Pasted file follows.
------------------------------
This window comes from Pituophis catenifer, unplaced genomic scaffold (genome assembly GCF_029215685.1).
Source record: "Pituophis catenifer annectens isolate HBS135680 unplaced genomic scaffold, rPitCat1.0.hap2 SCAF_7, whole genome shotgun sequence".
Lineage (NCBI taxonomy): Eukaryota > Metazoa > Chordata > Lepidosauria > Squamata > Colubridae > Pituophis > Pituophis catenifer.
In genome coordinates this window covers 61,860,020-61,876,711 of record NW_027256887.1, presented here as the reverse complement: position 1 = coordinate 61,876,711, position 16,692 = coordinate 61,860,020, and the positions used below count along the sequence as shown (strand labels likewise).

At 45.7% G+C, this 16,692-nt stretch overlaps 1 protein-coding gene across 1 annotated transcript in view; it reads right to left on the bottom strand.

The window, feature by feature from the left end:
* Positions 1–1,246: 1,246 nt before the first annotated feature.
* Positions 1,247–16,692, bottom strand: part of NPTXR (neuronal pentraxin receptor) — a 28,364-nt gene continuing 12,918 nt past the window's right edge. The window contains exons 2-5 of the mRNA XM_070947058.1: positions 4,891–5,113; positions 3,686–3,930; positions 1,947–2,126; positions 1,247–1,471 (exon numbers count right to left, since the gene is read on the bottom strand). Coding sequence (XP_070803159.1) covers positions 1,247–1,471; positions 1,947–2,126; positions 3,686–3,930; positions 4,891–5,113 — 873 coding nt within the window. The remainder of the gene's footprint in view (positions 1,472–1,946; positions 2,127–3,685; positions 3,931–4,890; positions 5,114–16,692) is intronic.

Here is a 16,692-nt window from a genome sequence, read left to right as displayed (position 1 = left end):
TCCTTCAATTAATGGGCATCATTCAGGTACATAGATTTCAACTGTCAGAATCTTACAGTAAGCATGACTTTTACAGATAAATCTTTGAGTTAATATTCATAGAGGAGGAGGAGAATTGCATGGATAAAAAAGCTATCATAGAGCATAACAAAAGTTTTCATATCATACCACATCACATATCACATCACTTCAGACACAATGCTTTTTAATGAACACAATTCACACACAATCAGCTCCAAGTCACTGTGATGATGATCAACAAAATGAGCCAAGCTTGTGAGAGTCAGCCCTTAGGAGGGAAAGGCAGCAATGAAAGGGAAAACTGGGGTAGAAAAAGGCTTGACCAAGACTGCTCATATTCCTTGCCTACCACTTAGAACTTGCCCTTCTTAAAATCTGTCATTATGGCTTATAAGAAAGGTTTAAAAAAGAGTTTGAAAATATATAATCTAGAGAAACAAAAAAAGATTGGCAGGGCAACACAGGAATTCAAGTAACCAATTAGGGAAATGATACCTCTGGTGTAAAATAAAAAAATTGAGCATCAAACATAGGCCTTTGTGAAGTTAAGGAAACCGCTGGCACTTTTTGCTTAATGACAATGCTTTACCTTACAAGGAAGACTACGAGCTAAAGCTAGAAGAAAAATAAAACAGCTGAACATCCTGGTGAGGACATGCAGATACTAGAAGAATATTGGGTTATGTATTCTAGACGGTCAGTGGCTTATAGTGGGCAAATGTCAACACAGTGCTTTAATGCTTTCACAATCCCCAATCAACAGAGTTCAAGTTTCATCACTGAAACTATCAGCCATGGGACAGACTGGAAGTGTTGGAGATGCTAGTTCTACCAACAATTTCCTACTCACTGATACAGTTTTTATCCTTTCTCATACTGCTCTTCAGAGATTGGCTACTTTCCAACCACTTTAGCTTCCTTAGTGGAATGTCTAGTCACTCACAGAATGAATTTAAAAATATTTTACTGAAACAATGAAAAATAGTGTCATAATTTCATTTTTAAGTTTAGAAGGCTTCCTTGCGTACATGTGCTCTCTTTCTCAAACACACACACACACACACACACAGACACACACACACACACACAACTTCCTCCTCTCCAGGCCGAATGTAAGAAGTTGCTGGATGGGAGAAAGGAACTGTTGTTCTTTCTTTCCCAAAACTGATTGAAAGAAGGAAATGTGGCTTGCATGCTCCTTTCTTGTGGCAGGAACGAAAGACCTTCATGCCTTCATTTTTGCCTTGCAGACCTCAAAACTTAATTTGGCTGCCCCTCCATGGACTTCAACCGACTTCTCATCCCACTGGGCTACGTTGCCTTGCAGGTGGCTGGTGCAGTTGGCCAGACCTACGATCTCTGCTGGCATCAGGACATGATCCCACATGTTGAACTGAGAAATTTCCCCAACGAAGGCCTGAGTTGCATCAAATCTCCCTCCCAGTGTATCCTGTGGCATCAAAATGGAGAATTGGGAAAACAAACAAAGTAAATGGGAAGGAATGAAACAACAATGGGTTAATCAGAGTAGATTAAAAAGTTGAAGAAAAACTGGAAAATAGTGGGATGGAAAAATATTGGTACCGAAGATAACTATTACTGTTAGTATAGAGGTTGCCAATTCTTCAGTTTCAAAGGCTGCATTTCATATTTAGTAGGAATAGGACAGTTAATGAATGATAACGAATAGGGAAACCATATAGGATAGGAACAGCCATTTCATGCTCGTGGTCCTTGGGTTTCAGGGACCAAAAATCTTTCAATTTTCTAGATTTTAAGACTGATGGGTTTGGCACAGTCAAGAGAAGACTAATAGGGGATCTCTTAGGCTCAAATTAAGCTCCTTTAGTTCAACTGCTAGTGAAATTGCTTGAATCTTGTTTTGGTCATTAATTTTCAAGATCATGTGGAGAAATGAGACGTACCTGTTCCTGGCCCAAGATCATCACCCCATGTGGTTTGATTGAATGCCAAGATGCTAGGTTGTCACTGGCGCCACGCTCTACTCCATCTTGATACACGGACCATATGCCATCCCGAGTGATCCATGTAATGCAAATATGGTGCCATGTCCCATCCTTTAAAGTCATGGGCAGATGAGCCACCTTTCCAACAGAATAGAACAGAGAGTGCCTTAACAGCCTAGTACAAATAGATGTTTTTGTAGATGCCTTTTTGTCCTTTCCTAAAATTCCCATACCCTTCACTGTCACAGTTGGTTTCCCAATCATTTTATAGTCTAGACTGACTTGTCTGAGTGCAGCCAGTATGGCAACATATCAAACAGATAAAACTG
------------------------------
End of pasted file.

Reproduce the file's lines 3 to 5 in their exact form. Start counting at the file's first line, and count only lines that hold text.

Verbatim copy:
Lineage (NCBI taxonomy): Eukaryota > Metazoa > Chordata > Lepidosauria > Squamata > Colubridae > Pituophis > Pituophis catenifer.
In genome coordinates this window covers 61,860,020-61,876,711 of record NW_027256887.1, presented here as the reverse complement: position 1 = coordinate 61,876,711, position 16,692 = coordinate 61,860,020, and the positions used below count along the sequence as shown (strand labels likewise).

At 45.7% G+C, this 16,692-nt stretch overlaps 1 protein-coding gene across 1 annotated transcript in view; it reads right to left on the bottom strand.